Making Vs.Taking Decisions (Matt Angello on Bright Tree Consulting Group)

In this interesting post, Matt compares the western style of “making” decisions with the European model of “taking” decisions. It’s a nuanced distinction, to be sure, yet one worth pondering as one considers the economic shambles still enveloping us and the disarray in Washington.

Michael Watkins’ ‘The First 90 Days’ (book review by Patrick Brigger)

A very succinct and informative book review: this abstract provides the ten challenge areas new leaders face and four leadership situations defined with a “Stars” model - start-up, turnaround, realignment and sustaining success.

First Look: Leadership Books for August 2011 (Michael McKinney on Leadership Now)

Check out Michael’s sneak peak of five new leadership books being released this month…just in time, perhaps, for some vacation reading!

To ponder, courtesy of Lewis Carroll:

“Speak when you’re spoken to!” The Queen sharply interrupted her.

“But if everybody obeyed that rule,” said Alice, who was always ready for a little argument, “and if you only spoke when you were spoken to, and the other person always waited for you to begin, you see nobody would ever say anything, so that — “

“Ridiculous!” cried the Queen. “Why, don’t you see, child — ” here she broke off with a frown, and, after thinking for a minute, suddenly changed the subject of the conversation.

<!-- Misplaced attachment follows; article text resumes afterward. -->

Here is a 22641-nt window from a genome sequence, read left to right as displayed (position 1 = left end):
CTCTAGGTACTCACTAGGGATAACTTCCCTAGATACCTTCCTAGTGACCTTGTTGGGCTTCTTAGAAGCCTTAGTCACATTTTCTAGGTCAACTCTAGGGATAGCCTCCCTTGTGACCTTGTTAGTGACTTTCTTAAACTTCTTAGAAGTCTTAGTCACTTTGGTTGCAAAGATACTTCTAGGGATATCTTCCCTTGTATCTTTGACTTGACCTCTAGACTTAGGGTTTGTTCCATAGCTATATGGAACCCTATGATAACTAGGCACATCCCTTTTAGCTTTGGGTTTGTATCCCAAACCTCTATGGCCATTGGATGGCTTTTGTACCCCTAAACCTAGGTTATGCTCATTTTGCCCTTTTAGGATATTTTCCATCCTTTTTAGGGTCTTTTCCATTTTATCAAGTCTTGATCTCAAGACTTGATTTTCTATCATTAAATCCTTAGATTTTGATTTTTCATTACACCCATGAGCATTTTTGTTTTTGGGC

Shoe photo from Chixpix


Success - What’s Your Target?

The article title “Are you willing to pay the price for success?” did its job. I began reading.

Hard work is the key to success, so work diligently on any project you undertake. If you truly want to be successful, be prepared to give up your leisure time and work past 5 PM and on weekends.  ~ Charles Lazarus

By the end of the second paragraph I knew this article was something aimed at “first act” me – that ambitious woman who was all too willing to pay the price the author offered up as requirements for success: long hours, the Blackberry grafted to my palm, living out of suitcases, singing the corporate song and perpetually doing more with less.

“Second act” me would love to introduce the article writer to Marilyn, a client who says “I’ve lost my way and don’t know what to do.” (Hey, I’d like to chat with him, too.) Marilyn, like so many others (including me!), enthusiastically anteed up the big blind for corporate success, and paid it over and over again for 20 years.

Marilyn achieved the success she sought – the coveted senior vice president role for a large multi-national firm.

Now, after two years in her long sought treasure, Marilyn questions not so much the price (that was clear and understood from the beginning) but rather the success itself, i.e., all that for this:  longer hours, more travel, a single-minded business focus on the bottom line and the stock price, and greater pressure to do more with less.

As Marilyn described it, it was just more of the same only on a bigger scale.

“There is only one success - to be able to spend your life in your own way.” ~Christopher Morley

What the article author and Marilyn did was define the price. Neither defined success.

  • Is success the corporate corner office, the lofty salary, the grand job title?
  • Is success feeling contentment, knowing that you’ve made a difference?
  • Is success public acclaim or being a celebrity?
  • Is success being able to work from home wearing your sweats and no mascara and/or not shaving?
  • Is success writing that anonymous six-figure check to your favorite charity?
  • Is success having a home on both coasts, a luxury car, designer clothes?
  • Or is it something totally different? Even a combination of the above?